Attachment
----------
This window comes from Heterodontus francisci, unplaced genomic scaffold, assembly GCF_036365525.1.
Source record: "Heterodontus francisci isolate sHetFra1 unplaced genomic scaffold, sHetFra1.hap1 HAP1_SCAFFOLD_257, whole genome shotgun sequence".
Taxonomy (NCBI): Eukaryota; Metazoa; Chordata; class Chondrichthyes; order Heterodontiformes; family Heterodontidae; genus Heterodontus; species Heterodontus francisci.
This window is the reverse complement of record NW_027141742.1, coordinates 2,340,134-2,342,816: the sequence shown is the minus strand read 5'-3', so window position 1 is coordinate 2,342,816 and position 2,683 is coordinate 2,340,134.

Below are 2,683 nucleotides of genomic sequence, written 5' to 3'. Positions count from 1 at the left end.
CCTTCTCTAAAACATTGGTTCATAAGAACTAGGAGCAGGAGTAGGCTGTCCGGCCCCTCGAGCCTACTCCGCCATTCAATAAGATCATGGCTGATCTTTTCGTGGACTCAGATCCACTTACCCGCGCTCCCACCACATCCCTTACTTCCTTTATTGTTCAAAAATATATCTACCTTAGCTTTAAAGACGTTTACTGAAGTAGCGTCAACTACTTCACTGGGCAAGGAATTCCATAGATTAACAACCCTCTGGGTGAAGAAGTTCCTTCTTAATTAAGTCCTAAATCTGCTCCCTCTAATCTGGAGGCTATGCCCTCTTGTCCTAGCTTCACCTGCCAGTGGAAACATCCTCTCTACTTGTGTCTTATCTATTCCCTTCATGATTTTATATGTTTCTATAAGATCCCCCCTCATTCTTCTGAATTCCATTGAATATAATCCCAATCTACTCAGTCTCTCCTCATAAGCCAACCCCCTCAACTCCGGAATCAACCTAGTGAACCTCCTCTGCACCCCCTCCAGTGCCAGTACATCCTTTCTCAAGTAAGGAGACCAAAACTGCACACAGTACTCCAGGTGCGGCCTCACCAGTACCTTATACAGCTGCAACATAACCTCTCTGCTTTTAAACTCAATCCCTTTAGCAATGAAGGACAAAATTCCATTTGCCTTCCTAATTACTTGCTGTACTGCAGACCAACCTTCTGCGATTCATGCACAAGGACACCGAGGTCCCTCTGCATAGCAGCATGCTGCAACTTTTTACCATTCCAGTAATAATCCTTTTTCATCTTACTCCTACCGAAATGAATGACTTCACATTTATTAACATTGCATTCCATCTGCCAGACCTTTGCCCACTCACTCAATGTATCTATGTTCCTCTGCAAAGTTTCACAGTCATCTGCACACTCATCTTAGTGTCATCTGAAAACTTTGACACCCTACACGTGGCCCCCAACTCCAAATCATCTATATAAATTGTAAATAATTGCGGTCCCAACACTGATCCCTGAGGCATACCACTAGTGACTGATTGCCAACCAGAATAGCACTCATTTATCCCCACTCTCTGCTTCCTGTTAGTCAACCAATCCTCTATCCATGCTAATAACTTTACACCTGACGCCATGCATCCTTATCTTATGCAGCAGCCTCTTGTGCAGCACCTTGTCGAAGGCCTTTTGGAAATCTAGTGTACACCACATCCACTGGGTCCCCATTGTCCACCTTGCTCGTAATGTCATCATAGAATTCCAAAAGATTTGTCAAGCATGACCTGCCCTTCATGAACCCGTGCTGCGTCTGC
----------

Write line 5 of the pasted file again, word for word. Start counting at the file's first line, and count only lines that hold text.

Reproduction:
Below are 2,683 nucleotides of genomic sequence, written 5' to 3'. Positions count from 1 at the left end.